Lastly, defendant did not raise any objections to the State's examination questions or closing remarks. The trial court, however, gave a limiting instruction, and we must presume that the jury followed those instructions. State v. Smith, 212 N.J. 365, 409 (2012). We further determine that the error, if any, did not constitute a "fundamental miscarriage of justice." N.J. Div. of Youth and Family Servs. v. M.C. III, 201 N.J. 328, 342 (2010). The record is replete with evidence of defendant's guilt. We conclude there was no plain error under R. 2:10-2, and the repeated references to defendant's other names did not compromise defendant's right to a fair trial or the jury evaluation of the merits of the defense.


Next, defendant argues the trial court failed to articulate reasons for imposing an extended-term on merged counts one, two, and three (CDS offenses), and for imposing a consecutive sentence on merged counts four and five (resisting arrest offenses). We are in partial agreement with defendant.

Pursuant to N.J.S.A. 2C:43-7(a)(4), the term for a third-degree crime is to be fixed between five and ten years; however, a court can extend the term under N.J.S.A. 2C:44-3 if the criteria in the statute are met. N.J.S.A. 2C:44-3(a) affords the sentencing court the discretion to impose an extended-term sentence upon a finding that the defendant qualifies as a "persistent offender," which is defined as:

a person who at the time of the commission of the crime is [twenty-one] years of age or over, who has been previously convicted on at least two separate occasions of two crimes, committed at different times, when he was at least [eighteen] years of age, if the latest in time of these crimes or the date of the defendant's last release from confinement, whichever is later, is within [ten] years of the date of the crime for which the defendant is being sentenced.
[N.J.S.A. 2C:44-3(a).]

Once the court has concluded a discretionary extended-term sentence is legally permissible, it must then identify the range of sentences available for imposition. The range of sentences available for imposition starts at the minimum of the ordinary-term range and ends at the maximum of the extended-term range. State v. Pierce, 188 N.J. 155, 169 (2006).

"Where, within that range of sentences, the court chooses to sentence a defendant remains in the sound judgment of the court -- subject to reasonableness and the existence of credible evidence in the record to support the court's finding of aggravating and mitigating factors," and the court's balancing of those factors. Ibid. In determining the length of an appropriate sentence, a trial judge must "use the full range of sentences opened up to the court," which "is a function of the court's assessment of the aggravating and mitigating factors." Id. at 168. Finally, the court must determine any period of parole ineligibility. Id. at 164.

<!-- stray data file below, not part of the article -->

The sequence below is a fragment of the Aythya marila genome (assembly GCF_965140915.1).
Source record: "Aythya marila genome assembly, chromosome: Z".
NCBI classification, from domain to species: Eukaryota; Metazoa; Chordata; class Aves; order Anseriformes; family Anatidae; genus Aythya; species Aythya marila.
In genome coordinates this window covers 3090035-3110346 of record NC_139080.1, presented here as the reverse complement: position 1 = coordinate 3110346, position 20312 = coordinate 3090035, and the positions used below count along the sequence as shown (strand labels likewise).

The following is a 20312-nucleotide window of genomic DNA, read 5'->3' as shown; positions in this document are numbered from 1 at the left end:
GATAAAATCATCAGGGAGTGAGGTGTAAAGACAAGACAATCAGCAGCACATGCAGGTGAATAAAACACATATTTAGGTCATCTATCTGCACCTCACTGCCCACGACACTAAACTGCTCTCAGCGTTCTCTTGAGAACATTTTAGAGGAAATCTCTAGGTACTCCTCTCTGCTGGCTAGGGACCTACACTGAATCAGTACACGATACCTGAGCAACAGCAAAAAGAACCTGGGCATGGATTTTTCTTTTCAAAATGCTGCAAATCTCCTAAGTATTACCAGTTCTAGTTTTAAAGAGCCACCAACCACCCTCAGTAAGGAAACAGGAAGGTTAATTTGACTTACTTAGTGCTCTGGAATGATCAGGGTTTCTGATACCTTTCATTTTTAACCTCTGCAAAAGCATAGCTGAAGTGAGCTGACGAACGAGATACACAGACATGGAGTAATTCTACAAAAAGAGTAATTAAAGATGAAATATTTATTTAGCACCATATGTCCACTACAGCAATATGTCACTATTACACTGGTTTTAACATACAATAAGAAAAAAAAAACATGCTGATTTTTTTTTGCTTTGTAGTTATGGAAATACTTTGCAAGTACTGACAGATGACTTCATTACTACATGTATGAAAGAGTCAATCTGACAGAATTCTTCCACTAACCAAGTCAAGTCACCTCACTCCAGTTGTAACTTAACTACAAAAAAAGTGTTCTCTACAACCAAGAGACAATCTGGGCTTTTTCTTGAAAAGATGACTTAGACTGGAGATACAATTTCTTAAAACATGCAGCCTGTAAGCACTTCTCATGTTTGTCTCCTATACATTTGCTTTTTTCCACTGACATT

The State filed a timely application for an extended-term due to defendant's prior convictions. The trial court considered defendant's criminal history and aggravating factors, which he found to significantly and substantially outweigh nonexistent mitigating factors. The sentence the court imposed was well within its discretion, N.J.S.A. 2C:44-3(a), to which we are obligated to give deference. See State v. Bieniek, 200 N.J. 601, 612 (2010).

Next, defendant takes issue with the imposition of consecutive sentences. Trial judges have discretion whether sentences for multiple offenses are to be served consecutively or concurrently. N.J.S.A. 2C:44-5; see also State v. Yarbough, 100 N.J. 627, 630, 343-44 (1985) (adopting a range of criteria as general sentencing guidelines for concurrent- or consecutive-sentencing decisions when the defendant had committed separate offenses), cert. denied, 475 U.S. 1014, 106 S. Ct. 1193, 89 L. Ed. 2d 308 (1986). However, Yarbough made clear that "the reasons for imposing either a consecutive or concurrent sentence should be separately stated in the sentencing decision." Yarbough, supra, 100 N.J. at 643. "When a trial court fails to give proper reasons for imposing consecutive sentences at a single sentencing proceeding, ordinarily a remand should be required for resentencing." State v. Carey, 168 N.J. 413, 424 (2001).

The record demonstrates the trial judge gave no reasons for the consecutive sentences as required under Yarbough. Without the trial judge's reasons for imposing a consecutive, four-year prison term, we cannot provide an effective review of the sentences. See State v. Marshall, 130 N.J. 109, 237 (1992). Accordingly, the matter is remanded to the trial court for resentencing, with the instruction that the judge must set forth a statement of reasons, in accordance with Yarbough, for the consecutive sentence.

Affirmed in part, remanded for resentencing on the consecutive sentence only. We do not retain jurisdiction.

I hereby certify that the foregoing is a true copy of the original on file in my office.